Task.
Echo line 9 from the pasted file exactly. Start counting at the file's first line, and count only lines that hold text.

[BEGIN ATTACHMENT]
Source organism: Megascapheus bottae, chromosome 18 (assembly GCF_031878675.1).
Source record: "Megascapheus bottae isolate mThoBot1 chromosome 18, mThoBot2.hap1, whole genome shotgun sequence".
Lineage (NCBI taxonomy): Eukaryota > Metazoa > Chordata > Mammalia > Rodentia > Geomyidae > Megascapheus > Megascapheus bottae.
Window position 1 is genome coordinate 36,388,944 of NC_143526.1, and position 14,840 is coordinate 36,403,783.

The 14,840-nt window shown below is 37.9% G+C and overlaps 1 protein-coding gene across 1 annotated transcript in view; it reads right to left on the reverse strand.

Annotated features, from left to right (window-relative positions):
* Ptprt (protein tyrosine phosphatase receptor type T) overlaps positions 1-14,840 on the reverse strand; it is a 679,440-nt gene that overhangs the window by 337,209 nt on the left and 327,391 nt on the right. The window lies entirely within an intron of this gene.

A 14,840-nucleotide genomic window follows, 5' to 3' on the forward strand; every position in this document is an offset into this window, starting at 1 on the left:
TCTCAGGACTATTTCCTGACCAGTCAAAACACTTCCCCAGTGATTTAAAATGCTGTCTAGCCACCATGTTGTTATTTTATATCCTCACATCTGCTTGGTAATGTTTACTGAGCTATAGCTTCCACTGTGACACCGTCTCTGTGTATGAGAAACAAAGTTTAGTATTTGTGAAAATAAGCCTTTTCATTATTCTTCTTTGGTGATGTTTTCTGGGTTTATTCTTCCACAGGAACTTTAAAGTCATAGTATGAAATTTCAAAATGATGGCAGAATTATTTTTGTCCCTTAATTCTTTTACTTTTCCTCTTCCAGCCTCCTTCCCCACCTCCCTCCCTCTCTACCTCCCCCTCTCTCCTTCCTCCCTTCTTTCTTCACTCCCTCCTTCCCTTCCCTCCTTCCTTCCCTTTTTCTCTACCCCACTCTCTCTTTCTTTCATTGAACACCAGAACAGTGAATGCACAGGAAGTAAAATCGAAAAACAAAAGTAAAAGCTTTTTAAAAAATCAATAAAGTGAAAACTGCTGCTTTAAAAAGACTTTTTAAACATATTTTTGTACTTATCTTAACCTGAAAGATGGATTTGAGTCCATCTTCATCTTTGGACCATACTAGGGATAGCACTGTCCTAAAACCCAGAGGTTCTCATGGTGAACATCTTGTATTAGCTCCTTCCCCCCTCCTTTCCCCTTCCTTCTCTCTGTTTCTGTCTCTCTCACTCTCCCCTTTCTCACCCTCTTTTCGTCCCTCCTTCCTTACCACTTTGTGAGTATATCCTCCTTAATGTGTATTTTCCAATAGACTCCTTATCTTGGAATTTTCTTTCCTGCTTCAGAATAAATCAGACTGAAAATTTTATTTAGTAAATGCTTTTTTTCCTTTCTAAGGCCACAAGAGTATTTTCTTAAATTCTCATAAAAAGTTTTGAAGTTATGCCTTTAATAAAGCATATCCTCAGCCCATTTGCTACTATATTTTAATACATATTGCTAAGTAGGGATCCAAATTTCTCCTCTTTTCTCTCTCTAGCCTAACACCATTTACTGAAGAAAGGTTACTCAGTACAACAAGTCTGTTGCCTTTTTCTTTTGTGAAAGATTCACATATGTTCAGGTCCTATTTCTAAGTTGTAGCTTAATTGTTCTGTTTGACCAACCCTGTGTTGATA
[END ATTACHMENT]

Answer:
TCTCAGGACTATTTCCTGACCAGTCAAAACACTTCCCCAGTGATTTAAAATGCTGTCTAGCCACCATGTTGTTATTTTATATCCTCACATCTGCTTGGTAATGTTTACTGAGCTATAGCTTCCACTGTGACACCGTCTCTGTGTATGAGAAACAAAGTTTAGTATTTGTGAAAATAAGCCTTTTCATTATTCTTCTTTGGTGATGTTTTCTGGGTTTATTCTTCCACAGGAACTTTAAAGTCATAGTATGAAATTTCAAAATGATGGCAGAATTATTTTTGTCCCTTAATTCTTTTACTTTTCCTCTTCCAGCCTCCTTCCCCACCTCCCTCCCTCTCTACCTCCCCCTCTCTCCTTCCTCCCTTCTTTCTTCACTCCCTCCTTCCCTTCCCTCCTTCCTTCCCTTTTTCTCTACCCCACTCTCTCTTTCTTTCATTGAACACCAGAACAGTGAATGCACAGGAAGTAAAATCGAAAAACAAAAGTAAAAGCTTTTTAAAAAATCAATAAAGTGAAAACTGCTGCTTTAAAAAGACTTTTTAAACATATTTTTGTACTTATCTTAACCTGAAAGATGGATTTGAGTCCATCTTCATCTTTGGACCATACTAGGGATAGCACTGTCCTAAAACCCAGAGGTTCTCATGGTGAACATCTTGTATTAGCTCCTTCCCCCCTCCTTTCCCCTTCCTTCTCTCTGTTTCTGTCTCTCTCACTCTCCCCTTTCTCACCCTCTTTTCGTCCCTCCTTCCTTACCACTTTGTGAGTATATCCTCCTTAATGTGTATTTTCCAATAGACTCCTTATCTTGGAATTTTCTTTCCTGCTTCAGAATAAATCAGACTGAAAATTTTATTTAGTAAATGCTTTTTTTCCTTTCTAAGGCCACAAGAGTATTTTCTTAAATTCTCATAAAAAGTTTTGAAGTTATGCCTTTAATAAAGCATATCCTCAGCCCATTTGCTACTATATTTTAATACATATTGCTAAGTAGGGATCCAAATTTCTCCTCTTTTCTCTCTCTAGCCTAACACCATTTACTGAAGAAAGGTTACTCAGTACAACAAGTCTGTTGCCTTTTTCTTTTGTGAAAGATTCACATATGTTCAGGTCCTATTTCTAAGTTGTAGCTTAATTGTTCTGTTTGACCAACCCTGTGTTGATA